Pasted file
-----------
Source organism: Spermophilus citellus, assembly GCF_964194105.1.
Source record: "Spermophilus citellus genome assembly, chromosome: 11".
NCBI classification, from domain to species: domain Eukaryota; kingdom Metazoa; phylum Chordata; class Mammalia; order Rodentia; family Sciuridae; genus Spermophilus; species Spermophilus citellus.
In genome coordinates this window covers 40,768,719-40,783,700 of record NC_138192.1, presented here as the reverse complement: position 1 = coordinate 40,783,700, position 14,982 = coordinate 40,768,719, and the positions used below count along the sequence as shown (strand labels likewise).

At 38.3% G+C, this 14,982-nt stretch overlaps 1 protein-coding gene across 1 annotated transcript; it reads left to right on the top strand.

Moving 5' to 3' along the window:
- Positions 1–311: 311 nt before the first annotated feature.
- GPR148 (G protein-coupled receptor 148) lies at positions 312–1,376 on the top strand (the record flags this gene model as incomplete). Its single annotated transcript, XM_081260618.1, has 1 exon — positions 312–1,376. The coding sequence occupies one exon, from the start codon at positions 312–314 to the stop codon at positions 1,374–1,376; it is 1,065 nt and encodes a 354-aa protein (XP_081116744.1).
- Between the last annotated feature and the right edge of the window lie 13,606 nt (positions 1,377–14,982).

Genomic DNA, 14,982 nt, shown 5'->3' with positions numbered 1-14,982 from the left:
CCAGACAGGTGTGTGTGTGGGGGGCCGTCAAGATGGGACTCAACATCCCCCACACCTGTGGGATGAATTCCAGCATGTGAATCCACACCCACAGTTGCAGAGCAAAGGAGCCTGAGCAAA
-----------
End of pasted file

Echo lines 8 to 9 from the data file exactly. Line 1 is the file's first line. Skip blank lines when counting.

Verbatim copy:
- GPR148 (G protein-coupled receptor 148) lies at positions 312–1,376 on the top strand (the record flags this gene model as incomplete). Its single annotated transcript, XM_081260618.1, has 1 exon — positions 312–1,376. The coding sequence occupies one exon, from the start codon at positions 312–314 to the stop codon at positions 1,374–1,376; it is 1,065 nt and encodes a 354-aa protein (XP_081116744.1).
- Between the last annotated feature and the right edge of the window lie 13,606 nt (positions 1,377–14,982).